February 6, 2006

South Africa's President Thabo Mbeki has hit back at critics of his country's HIV/AIDS policy claiming that over 100,000 people are receiving life-saving antiretroviral (ARV) drugs through public health programmes. He went on to say that, combined with patients in the private sector, South Africa has one of largest HIV/AIDS treatment programmes in the world.

However, AIDS activists in the country estimate that as many as 500,000 people in the country remain in need of ARVs. Opposition politicians have also stressed the complexity of the situation and have called for further policies other than merely the rollout of medicines, claiming that smaller countries such as Uganda are doing more with their resources. Approximately 6.5mn South Africans are living with HIV/AIDS. In the past Mbeki has been attacked for questioning the link between HIV and AIDS.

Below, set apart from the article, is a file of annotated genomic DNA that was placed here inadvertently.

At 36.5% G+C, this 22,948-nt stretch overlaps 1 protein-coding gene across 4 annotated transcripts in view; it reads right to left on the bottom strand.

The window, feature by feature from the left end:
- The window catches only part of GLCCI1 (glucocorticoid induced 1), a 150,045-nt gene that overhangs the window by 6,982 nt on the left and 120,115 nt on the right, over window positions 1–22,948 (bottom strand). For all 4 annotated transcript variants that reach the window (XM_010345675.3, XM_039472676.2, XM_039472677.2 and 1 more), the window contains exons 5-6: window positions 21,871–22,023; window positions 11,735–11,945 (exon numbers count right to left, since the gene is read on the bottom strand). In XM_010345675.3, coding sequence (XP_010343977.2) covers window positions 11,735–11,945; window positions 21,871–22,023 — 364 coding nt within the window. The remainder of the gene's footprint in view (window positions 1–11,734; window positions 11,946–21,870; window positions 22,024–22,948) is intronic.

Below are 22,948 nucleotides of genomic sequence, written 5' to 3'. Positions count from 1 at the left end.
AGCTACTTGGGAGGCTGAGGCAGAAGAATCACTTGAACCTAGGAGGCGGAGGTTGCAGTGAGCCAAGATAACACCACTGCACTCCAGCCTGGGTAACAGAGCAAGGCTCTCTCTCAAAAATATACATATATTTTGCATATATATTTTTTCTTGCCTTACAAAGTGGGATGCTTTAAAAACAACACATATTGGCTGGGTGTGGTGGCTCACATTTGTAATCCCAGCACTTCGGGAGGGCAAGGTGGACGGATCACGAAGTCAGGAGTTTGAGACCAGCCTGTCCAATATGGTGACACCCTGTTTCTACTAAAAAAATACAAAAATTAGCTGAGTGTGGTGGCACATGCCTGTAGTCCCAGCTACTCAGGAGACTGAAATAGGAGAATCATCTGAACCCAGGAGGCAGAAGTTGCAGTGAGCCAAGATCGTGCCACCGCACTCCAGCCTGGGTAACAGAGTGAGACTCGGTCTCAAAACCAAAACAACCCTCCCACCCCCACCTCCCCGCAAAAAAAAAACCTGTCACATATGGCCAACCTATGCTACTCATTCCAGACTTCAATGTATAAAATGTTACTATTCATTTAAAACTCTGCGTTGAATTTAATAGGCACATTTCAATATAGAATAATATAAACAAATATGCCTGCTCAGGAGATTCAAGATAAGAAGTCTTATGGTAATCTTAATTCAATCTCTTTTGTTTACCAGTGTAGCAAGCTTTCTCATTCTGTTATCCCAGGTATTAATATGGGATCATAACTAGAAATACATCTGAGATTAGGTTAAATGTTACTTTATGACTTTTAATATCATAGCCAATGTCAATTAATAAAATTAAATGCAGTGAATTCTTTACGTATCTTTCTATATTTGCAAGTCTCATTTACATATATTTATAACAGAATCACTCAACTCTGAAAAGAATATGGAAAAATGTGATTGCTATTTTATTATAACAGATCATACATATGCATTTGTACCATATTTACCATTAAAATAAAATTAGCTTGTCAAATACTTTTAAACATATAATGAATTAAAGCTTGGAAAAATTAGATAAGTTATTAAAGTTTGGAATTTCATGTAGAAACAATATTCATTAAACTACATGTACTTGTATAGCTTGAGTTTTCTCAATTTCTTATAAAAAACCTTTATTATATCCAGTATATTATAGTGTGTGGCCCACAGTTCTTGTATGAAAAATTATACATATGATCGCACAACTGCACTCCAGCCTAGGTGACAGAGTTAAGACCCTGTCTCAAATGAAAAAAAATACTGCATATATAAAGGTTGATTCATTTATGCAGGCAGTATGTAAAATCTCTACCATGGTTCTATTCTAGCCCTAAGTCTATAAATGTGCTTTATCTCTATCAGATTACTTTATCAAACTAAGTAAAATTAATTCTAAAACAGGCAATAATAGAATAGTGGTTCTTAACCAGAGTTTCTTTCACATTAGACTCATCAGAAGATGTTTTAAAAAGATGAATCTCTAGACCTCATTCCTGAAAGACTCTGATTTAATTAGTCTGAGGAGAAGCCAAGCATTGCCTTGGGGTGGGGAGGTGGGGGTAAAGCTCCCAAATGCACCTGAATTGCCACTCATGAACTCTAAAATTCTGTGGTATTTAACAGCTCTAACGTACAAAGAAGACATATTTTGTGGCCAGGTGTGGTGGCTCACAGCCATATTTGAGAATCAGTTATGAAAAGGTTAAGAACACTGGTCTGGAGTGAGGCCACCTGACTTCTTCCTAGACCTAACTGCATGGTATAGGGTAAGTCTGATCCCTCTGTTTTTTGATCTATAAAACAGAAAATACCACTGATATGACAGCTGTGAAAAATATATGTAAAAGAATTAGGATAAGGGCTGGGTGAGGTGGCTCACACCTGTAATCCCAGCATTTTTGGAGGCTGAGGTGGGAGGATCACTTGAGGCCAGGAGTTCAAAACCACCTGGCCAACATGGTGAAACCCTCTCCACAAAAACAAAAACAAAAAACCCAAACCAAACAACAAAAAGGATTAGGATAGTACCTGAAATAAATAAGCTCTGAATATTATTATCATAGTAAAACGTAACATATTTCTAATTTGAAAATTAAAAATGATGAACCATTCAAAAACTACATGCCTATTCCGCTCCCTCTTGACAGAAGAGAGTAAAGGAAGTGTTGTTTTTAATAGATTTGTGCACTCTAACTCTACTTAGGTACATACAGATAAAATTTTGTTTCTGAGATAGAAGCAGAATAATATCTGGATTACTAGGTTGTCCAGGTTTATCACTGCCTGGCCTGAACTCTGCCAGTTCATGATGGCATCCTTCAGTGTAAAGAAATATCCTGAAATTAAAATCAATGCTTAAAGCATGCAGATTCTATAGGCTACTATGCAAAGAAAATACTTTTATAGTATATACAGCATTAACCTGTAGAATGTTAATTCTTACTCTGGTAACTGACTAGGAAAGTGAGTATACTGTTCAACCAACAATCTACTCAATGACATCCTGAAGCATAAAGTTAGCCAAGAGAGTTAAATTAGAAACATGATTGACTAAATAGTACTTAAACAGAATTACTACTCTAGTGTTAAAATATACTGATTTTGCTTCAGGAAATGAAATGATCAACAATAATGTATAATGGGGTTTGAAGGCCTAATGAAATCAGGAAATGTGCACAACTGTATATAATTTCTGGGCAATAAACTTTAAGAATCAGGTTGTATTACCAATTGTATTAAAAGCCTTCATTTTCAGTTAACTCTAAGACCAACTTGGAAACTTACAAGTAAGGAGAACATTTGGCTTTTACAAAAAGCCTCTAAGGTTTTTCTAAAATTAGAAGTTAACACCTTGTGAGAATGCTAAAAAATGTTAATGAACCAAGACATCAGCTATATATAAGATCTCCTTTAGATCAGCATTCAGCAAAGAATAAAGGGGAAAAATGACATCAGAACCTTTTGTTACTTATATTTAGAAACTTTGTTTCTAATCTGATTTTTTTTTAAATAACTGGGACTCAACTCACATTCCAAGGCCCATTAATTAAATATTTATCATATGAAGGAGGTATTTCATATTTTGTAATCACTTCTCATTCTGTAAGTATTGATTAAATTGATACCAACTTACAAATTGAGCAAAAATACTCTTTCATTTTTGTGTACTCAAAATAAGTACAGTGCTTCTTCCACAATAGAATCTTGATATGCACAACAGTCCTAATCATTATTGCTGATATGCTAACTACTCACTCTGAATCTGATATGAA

Meanwhile, South Africa's AIDS Law Project (ALP) claims that discrimination in the workplace concerning HIV/AIDS is still common, despite most employers having specific policies in place. The ALP says it receives at least 30 complaints a month from workers who have been dismissed due to their HIV/AIDS status.

Meanwhile, industry observes state that shrinking labour pools, increased costs and decreased productivity could end up undermining South African businesses unless measures are taken to protect workers suffering from the disease.